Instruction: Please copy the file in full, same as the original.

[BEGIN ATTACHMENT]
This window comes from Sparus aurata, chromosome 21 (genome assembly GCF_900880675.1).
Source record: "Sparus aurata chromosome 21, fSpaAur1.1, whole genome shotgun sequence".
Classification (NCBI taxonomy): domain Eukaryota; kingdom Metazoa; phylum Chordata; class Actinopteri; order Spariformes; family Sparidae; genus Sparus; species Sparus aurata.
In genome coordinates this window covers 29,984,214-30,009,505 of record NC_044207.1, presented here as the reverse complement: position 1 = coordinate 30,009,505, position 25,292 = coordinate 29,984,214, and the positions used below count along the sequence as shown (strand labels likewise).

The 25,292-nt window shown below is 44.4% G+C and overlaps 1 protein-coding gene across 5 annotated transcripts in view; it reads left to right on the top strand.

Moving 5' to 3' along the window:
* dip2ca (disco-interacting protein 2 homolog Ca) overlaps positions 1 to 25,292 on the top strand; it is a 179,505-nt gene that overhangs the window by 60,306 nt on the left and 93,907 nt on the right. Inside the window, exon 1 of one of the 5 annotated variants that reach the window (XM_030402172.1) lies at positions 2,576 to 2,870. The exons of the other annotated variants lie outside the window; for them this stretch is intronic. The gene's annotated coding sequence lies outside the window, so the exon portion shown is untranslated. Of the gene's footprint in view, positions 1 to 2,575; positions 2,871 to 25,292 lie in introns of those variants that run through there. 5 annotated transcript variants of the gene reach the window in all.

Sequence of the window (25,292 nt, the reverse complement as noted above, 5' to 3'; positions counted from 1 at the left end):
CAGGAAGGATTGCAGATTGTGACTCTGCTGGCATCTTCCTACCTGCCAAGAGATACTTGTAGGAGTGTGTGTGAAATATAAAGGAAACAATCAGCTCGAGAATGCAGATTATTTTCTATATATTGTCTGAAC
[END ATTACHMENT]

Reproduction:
This window comes from Sparus aurata, chromosome 21 (genome assembly GCF_900880675.1).
Source record: "Sparus aurata chromosome 21, fSpaAur1.1, whole genome shotgun sequence".
Classification (NCBI taxonomy): domain Eukaryota; kingdom Metazoa; phylum Chordata; class Actinopteri; order Spariformes; family Sparidae; genus Sparus; species Sparus aurata.
In genome coordinates this window covers 29,984,214-30,009,505 of record NC_044207.1, presented here as the reverse complement: position 1 = coordinate 30,009,505, position 25,292 = coordinate 29,984,214, and the positions used below count along the sequence as shown (strand labels likewise).

The 25,292-nt window shown below is 44.4% G+C and overlaps 1 protein-coding gene across 5 annotated transcripts in view; it reads left to right on the top strand.

Moving 5' to 3' along the window:
* dip2ca (disco-interacting protein 2 homolog Ca) overlaps positions 1 to 25,292 on the top strand; it is a 179,505-nt gene that overhangs the window by 60,306 nt on the left and 93,907 nt on the right. Inside the window, exon 1 of one of the 5 annotated variants that reach the window (XM_030402172.1) lies at positions 2,576 to 2,870. The exons of the other annotated variants lie outside the window; for them this stretch is intronic. The gene's annotated coding sequence lies outside the window, so the exon portion shown is untranslated. Of the gene's footprint in view, positions 1 to 2,575; positions 2,871 to 25,292 lie in introns of those variants that run through there. 5 annotated transcript variants of the gene reach the window in all.

Sequence of the window (25,292 nt, the reverse complement as noted above, 5' to 3'; positions counted from 1 at the left end):
CAGGAAGGATTGCAGATTGTGACTCTGCTGGCATCTTCCTACCTGCCAAGAGATACTTGTAGGAGTGTGTGTGAAATATAAAGGAAACAATCAGCTCGAGAATGCAGATTATTTTCTATATATTGTCTGAAC